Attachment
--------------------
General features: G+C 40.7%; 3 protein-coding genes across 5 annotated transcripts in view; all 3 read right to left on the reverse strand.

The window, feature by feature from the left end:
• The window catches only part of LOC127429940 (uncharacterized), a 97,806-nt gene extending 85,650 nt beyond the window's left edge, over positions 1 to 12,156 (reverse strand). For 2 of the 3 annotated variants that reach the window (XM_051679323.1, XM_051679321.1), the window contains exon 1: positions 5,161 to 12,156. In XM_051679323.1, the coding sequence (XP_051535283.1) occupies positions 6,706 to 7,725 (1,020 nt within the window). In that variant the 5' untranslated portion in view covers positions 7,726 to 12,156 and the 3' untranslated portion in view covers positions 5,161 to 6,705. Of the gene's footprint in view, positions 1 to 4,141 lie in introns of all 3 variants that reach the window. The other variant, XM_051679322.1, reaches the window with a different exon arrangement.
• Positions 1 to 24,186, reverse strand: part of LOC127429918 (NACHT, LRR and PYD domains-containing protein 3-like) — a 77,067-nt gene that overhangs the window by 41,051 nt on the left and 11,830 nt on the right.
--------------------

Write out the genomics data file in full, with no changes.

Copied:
General features: G+C 40.7%; 3 protein-coding genes across 5 annotated transcripts in view; all 3 read right to left on the reverse strand.

The window, feature by feature from the left end:
• The window catches only part of LOC127429940 (uncharacterized), a 97,806-nt gene extending 85,650 nt beyond the window's left edge, over positions 1 to 12,156 (reverse strand). For 2 of the 3 annotated variants that reach the window (XM_051679323.1, XM_051679321.1), the window contains exon 1: positions 5,161 to 12,156. In XM_051679323.1, the coding sequence (XP_051535283.1) occupies positions 6,706 to 7,725 (1,020 nt within the window). In that variant the 5' untranslated portion in view covers positions 7,726 to 12,156 and the 3' untranslated portion in view covers positions 5,161 to 6,705. Of the gene's footprint in view, positions 1 to 4,141 lie in introns of all 3 variants that reach the window. The other variant, XM_051679322.1, reaches the window with a different exon arrangement.
• Positions 1 to 24,186, reverse strand: part of LOC127429918 (NACHT, LRR and PYD domains-containing protein 3-like) — a 77,067-nt gene that overhangs the window by 41,051 nt on the left and 11,830 nt on the right.